If we as a profession of teachers find that we are responding to crude popular demand by dealing out our one medicine, the exact varieties and potencies of which we do not notice, and the precise workings of which we do not understand, treating all cases out of one bottle and blindly following traditional recipes and formal courses of treatment, it might be time for us to adopt as our own the burning proclamation: "An evil and adulterous generation seeketh after a sign, and there shall be no sign given to it." We will not at any rate cloak our helplessness under the schemes and schedules and curricula of other days or aimlessly rely upon mechanism devised for other and nearer ends; nor will we, of all things, encourage a public credulity which blindly trusts in all the doings of the schools and colleges for all purposes, so long only as they bear the sacrosanct name of education, and assigns to them some thaumaturgic power by mysterious process to make black white and the white matter of brains gray.

If we still do not know what subjects should be taught, or why, or how they should be taught to give appreciable results, we can at least be frank in confessing to ourselves the limits of our own ignorance and candid before the world in claiming no command of mysterious processes. If we have applied the light of biology and of psychology and of sociology and of the history of human training and of statistical science to our inquiries, and have thus far been disappointed in our results, we shall do well frankly to state the measure of our disappointment, as a safeguard to what we really have learned and a guarantee to ourselves against self-deception and to the world against disingenuousness and pretense. If we have indeed with all our searchings in pedagogy found no device of human training that finally takes the place of the warm life of the teacher; nothing that can replace it, or be in any wise commensurate with it; nothing that can provoke a deposit of good education out of a bad teacher; nothing whether of subject or method that can get bad education out of a good teacher; we can safely reaffirm our old faith in the old educational doctrine of "the Word made flesh," and adopt the fullness of the proclamation: "An evil and adulterous generation seeketh after a sign, and there shall be no sign given to it," but the sign of the teacher and his living personality. If there is any mystery in education, it is the one, lone mystery of the inspiring and converting power of personality.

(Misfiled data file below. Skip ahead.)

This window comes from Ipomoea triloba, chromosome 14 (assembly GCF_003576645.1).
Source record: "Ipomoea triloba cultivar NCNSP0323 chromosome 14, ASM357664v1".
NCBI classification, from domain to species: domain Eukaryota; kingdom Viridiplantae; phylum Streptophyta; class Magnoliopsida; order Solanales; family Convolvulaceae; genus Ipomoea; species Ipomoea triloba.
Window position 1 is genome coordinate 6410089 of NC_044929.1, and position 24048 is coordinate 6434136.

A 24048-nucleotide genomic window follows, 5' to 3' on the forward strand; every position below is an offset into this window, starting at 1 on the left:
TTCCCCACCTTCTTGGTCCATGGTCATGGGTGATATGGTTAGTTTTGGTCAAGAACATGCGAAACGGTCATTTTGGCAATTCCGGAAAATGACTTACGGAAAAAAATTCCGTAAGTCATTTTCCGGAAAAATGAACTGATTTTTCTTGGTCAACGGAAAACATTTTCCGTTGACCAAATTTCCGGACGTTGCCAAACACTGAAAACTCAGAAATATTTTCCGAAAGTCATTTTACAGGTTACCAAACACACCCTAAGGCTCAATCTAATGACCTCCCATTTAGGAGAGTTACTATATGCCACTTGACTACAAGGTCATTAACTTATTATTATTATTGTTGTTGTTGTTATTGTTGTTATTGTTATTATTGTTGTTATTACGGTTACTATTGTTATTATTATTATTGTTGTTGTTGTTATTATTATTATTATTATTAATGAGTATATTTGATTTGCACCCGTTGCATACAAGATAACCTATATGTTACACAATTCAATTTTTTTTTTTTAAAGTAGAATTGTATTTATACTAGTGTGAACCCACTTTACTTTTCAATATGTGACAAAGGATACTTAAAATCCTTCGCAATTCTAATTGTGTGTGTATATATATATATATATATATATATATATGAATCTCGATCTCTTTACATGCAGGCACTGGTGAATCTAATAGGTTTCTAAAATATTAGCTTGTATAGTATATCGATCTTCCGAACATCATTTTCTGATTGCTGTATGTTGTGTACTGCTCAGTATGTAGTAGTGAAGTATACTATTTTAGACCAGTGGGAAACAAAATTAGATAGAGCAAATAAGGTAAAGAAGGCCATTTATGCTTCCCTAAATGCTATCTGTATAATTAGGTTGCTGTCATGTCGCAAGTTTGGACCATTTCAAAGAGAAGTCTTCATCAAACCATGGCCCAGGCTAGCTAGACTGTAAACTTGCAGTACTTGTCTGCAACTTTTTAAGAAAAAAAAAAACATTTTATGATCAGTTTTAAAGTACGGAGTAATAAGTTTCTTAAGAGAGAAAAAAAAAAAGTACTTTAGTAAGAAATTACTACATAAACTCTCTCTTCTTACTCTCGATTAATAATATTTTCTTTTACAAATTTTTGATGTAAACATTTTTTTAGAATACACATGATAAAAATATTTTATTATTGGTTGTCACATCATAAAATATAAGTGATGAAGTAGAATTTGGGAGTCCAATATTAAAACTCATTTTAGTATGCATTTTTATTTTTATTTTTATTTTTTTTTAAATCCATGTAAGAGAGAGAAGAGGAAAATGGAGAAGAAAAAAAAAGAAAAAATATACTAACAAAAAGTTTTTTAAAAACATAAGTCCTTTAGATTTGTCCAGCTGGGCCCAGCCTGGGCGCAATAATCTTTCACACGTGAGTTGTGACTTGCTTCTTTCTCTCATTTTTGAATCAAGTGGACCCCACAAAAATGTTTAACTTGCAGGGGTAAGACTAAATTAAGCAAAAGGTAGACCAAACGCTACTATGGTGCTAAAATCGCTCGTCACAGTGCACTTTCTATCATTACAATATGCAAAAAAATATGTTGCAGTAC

At the very heart of the present-day belief in education is our people's faith in the common schools. They have developed pari passu with our democracy. Our people are persuaded that the maintenance of our peculiar institu